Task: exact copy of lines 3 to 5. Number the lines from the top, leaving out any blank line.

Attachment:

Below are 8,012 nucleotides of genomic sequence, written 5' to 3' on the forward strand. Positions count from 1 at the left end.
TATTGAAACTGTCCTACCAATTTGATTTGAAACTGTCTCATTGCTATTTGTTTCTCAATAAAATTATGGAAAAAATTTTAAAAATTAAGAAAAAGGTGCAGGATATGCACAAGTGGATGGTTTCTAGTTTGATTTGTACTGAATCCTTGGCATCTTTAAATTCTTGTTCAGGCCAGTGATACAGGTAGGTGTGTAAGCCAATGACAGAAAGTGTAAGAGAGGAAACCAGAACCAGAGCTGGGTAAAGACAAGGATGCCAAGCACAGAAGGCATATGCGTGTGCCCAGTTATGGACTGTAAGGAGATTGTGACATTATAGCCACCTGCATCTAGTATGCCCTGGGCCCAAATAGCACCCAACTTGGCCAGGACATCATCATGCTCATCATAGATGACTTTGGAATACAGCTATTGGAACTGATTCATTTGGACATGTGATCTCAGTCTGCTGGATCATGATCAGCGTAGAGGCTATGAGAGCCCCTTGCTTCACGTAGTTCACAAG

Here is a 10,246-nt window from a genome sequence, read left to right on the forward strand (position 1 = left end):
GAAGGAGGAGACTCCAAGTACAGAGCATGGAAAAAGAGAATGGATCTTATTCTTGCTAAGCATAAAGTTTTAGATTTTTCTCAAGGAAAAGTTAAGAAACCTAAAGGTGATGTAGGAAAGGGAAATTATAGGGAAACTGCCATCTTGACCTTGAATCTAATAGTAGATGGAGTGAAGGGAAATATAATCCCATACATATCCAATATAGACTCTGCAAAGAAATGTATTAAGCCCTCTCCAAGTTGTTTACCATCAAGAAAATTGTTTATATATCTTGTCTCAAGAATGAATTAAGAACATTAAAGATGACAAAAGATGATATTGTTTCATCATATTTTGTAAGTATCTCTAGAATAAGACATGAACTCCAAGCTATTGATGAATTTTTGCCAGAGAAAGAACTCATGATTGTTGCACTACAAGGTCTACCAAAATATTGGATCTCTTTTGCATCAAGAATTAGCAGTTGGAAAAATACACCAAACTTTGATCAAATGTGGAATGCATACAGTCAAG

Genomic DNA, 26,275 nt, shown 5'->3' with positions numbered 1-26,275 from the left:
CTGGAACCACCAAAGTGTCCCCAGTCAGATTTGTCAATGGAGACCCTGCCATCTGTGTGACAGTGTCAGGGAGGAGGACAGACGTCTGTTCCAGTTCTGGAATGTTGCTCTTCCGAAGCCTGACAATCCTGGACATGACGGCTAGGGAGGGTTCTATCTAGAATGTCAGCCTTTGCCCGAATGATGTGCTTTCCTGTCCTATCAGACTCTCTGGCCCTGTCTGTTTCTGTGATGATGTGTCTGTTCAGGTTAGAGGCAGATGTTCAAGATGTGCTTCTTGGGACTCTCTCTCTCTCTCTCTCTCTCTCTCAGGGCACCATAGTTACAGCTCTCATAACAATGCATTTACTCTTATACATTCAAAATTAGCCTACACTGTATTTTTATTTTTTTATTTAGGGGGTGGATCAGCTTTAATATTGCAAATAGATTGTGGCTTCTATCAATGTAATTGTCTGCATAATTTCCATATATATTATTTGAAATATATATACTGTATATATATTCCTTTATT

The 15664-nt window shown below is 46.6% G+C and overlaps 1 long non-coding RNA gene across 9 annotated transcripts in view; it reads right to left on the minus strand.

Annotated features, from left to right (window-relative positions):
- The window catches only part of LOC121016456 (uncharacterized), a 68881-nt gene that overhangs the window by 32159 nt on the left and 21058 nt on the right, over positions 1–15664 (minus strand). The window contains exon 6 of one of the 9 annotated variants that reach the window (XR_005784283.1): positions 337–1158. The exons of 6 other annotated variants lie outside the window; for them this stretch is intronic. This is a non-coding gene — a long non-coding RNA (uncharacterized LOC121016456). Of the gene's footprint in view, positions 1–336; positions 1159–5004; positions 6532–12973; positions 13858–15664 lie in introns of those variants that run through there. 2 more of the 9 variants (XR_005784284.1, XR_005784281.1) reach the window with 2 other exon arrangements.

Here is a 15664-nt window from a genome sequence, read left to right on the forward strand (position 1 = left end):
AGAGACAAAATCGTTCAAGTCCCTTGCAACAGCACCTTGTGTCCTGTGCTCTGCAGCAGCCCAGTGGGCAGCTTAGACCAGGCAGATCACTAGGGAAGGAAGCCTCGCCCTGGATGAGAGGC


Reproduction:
Here is a 10,246-nt window from a genome sequence, read left to right on the forward strand (position 1 = left end):
GAAGGAGGAGACTCCAAGTACAGAGCATGGAAAAAGAGAATGGATCTTATTCTTGCTAAGCATAAAGTTTTAGATTTTTCTCAAGGAAAAGTTAAGAAACCTAAAGGTGATGTAGGAAAGGGAAATTATAGGGAAACTGCCATCTTGACCTTGAATCTAATAGTAGATGGAGTGAAGGGAAATATAATCCCATACATATCCAATATAGACTCTGCAAAGAAATGTATTAAGCCCTCTCCAAGTTGTTTACCATCAAGAAAATTGTTTATATATCTTGTCTCAAGAATGAATTAAGAACATTAAAGATGACAAAAGATGATATTGTTTCATCATATTTTGTAAGTATCTCTAGAATAAGACATGAACTCCAAGCTATTGATGAATTTTTGCCAGAGAAAGAACTCATGATTGTTGCACTACAAGGTCTACCAAAATATTGGATCTCTTTTGCATCAAGAATTAGCAGTTGGAAAAATACACCAAACTTTGATCAAATGTGGAATGCATACAGTCAAG

Genomic DNA, 26,275 nt, shown 5'->3' with positions numbered 1-26,275 from the left: